Trouble in Trump Times

“Know thy self, know thy enemy.” Sun Tzu

I recently finished a trial where the defendant admitted to running a red light and slamming into my client. When the jurors awarded minimal damages, I was reminded of what sociologist are calling our present times ‘America’s Cold Civil War’ and the success of President Donald Trump. How do we unify a jury, when our society is divided, and jurors talk past one another? How do we get our jurors into the same tribe?

President Trump’s success reminds trial lawyers of the importance and power of simplicity. Assessing the first 30,000 words of each American president’s term, analysts found that most politicians score a 6th to 8th grade level of communication. Harry Truman, who spoke at a 6th grade average on the Flesch-Kincaid readability test, was the second worst. According to the study published last December in Newsweek, Trump clocked in at a mid-fourth grade level.

What’s the lesson for plaintiff lawyers? Know your audience and speak to them. Unify the jury. Use simple language to create a tribe because our ability to compromise dies with polarization.

How do we get people into a tribe? President Trump’s ability to Keep It Simple Stupid is a lesson for us all. The simpler the plaintiff attorney’s message, the more unified the jury. When the case isn’t clear, jurors fall back on fundamental assumptions. Attempts to unpolarize these jurors must be crystal clear. Trump has taught us the power of simple, straight forward language that speaks to, and unifies the audience. Whether you agree or disagree with Trump, his skill at unifying his audience is notable.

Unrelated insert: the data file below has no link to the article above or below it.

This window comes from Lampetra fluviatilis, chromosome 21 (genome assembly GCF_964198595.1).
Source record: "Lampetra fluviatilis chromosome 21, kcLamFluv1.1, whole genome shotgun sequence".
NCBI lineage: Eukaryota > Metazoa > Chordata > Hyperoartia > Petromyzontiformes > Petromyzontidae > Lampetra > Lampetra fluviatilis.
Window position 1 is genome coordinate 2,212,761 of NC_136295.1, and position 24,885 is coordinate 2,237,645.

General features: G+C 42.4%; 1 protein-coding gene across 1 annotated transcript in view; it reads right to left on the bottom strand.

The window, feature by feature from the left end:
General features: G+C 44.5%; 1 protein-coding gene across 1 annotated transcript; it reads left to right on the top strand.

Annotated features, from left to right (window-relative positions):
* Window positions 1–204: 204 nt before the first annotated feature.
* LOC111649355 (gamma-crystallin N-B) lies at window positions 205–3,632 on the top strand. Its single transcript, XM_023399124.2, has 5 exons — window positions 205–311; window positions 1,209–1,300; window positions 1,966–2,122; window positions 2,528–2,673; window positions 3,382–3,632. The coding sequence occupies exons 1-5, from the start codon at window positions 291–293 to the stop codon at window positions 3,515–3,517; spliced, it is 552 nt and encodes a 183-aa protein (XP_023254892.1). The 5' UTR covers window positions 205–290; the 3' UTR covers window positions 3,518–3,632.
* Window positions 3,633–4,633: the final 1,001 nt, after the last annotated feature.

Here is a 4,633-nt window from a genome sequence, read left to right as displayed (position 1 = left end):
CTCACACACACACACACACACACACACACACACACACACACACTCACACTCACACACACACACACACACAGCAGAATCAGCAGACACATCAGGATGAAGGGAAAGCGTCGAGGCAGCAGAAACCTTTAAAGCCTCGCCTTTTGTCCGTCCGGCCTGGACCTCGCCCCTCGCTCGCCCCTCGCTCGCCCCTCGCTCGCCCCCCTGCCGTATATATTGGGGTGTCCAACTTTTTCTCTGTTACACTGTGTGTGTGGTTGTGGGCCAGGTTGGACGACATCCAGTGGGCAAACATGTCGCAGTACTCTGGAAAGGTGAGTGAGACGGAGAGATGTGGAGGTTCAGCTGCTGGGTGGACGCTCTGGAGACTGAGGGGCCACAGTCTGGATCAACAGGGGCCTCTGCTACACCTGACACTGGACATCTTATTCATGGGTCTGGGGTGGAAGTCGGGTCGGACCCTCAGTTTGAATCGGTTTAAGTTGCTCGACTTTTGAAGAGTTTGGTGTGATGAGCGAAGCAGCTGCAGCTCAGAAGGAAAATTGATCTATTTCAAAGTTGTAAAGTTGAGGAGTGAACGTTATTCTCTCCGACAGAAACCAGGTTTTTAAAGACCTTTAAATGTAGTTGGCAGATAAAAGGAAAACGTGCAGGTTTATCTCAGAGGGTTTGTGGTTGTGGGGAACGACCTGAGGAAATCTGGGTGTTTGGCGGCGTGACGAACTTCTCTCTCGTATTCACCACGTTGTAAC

Jurors are not real estate agents or brokers. They aren’t financial advisers or lawyers or judges. Yet, this is how we talk to jurors and one another as soon as we enter the courtroom. We talk in a very specialized language driven and carefully balanced on terms of art. We use eight words to say what could be said in two. We use arcane phrases to express commonplace ideas. Avoid the wordy, unclear, pompous and dull style that polarizes jurors. Getting the jurors into the same tribe and unified is a challenge in our present times, but if achieved yields great results as we’ve all learned there are no racists in a foxhole.

Published in AAC, Strategy